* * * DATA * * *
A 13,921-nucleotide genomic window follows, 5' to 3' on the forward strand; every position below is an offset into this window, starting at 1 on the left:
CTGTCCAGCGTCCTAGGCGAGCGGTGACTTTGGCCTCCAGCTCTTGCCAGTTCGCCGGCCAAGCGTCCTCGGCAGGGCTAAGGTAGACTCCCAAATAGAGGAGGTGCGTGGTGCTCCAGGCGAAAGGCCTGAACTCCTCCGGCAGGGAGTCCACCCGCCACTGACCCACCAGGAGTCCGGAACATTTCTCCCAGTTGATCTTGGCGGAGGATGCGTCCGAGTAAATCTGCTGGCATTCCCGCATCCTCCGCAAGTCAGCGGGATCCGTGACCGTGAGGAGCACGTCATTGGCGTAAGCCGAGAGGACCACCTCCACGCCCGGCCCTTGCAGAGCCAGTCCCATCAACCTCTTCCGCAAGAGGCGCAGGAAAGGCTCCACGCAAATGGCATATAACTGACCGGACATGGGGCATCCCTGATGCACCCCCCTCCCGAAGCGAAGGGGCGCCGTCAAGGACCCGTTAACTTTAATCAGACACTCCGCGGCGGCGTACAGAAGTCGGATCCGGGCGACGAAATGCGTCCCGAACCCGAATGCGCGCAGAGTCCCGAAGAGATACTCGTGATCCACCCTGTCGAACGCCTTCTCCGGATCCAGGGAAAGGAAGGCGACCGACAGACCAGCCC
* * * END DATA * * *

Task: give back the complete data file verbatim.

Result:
A 13,921-nucleotide genomic window follows, 5' to 3' on the forward strand; every position below is an offset into this window, starting at 1 on the left:
CTGTCCAGCGTCCTAGGCGAGCGGTGACTTTGGCCTCCAGCTCTTGCCAGTTCGCCGGCCAAGCGTCCTCGGCAGGGCTAAGGTAGACTCCCAAATAGAGGAGGTGCGTGGTGCTCCAGGCGAAAGGCCTGAACTCCTCCGGCAGGGAGTCCACCCGCCACTGACCCACCAGGAGTCCGGAACATTTCTCCCAGTTGATCTTGGCGGAGGATGCGTCCGAGTAAATCTGCTGGCATTCCCGCATCCTCCGCAAGTCAGCGGGATCCGTGACCGTGAGGAGCACGTCATTGGCGTAAGCCGAGAGGACCACCTCCACGCCCGGCCCTTGCAGAGCCAGTCCCATCAACCTCTTCCGCAAGAGGCGCAGGAAAGGCTCCACGCAAATGGCATATAACTGACCGGACATGGGGCATCCCTGATGCACCCCCCTCCCGAAGCGAAGGGGCGCCGTCAAGGACCCGTTAACTTTAATCAGACACTCCGCGGCGGCGTACAGAAGTCGGATCCGGGCGACGAAATGCGTCCCGAACCCGAATGCGCGCAGAGTCCCGAAGAGATACTCGTGATCCACCCTGTCGAACGCCTTCTCCGGATCCAGGGAAAGGAAGGCGACCGACAGACCAGCCC